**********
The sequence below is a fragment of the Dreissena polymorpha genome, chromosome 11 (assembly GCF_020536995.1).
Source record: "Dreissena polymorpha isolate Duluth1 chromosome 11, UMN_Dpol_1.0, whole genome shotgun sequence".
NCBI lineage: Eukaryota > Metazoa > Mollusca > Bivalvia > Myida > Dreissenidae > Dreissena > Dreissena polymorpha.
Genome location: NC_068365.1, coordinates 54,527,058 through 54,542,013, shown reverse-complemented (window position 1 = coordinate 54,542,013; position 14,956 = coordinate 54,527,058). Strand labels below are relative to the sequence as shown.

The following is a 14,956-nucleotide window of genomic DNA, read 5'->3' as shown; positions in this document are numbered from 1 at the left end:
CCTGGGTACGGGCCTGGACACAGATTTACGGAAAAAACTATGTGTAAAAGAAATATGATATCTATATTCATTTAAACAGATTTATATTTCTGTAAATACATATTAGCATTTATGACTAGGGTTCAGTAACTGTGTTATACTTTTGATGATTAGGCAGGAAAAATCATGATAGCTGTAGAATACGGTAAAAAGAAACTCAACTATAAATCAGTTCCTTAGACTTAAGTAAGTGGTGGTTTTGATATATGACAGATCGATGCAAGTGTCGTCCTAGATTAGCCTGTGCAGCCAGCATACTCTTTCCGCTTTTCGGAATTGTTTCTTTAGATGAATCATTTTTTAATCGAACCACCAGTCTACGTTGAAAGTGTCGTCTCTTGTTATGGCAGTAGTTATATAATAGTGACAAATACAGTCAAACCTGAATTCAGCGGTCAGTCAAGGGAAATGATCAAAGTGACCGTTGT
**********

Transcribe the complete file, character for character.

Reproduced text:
The sequence below is a fragment of the Dreissena polymorpha genome, chromosome 11 (assembly GCF_020536995.1).
Source record: "Dreissena polymorpha isolate Duluth1 chromosome 11, UMN_Dpol_1.0, whole genome shotgun sequence".
NCBI lineage: Eukaryota > Metazoa > Mollusca > Bivalvia > Myida > Dreissenidae > Dreissena > Dreissena polymorpha.
Genome location: NC_068365.1, coordinates 54,527,058 through 54,542,013, shown reverse-complemented (window position 1 = coordinate 54,542,013; position 14,956 = coordinate 54,527,058). Strand labels below are relative to the sequence as shown.

The following is a 14,956-nucleotide window of genomic DNA, read 5'->3' as shown; positions in this document are numbered from 1 at the left end:
CCTGGGTACGGGCCTGGACACAGATTTACGGAAAAAACTATGTGTAAAAGAAATATGATATCTATATTCATTTAAACAGATTTATATTTCTGTAAATACATATTAGCATTTATGACTAGGGTTCAGTAACTGTGTTATACTTTTGATGATTAGGCAGGAAAAATCATGATAGCTGTAGAATACGGTAAAAAGAAACTCAACTATAAATCAGTTCCTTAGACTTAAGTAAGTGGTGGTTTTGATATATGACAGATCGATGCAAGTGTCGTCCTAGATTAGCCTGTGCAGCCAGCATACTCTTTCCGCTTTTCGGAATTGTTTCTTTAGATGAATCATTTTTTAATCGAACCACCAGTCTACGTTGAAAGTGTCGTCTCTTGTTATGGCAGTAGTTATATAATAGTGACAAATACAGTCAAACCTGAATTCAGCGGTCAGTCAAGGGAAATGATCAAAGTGACCGTTGT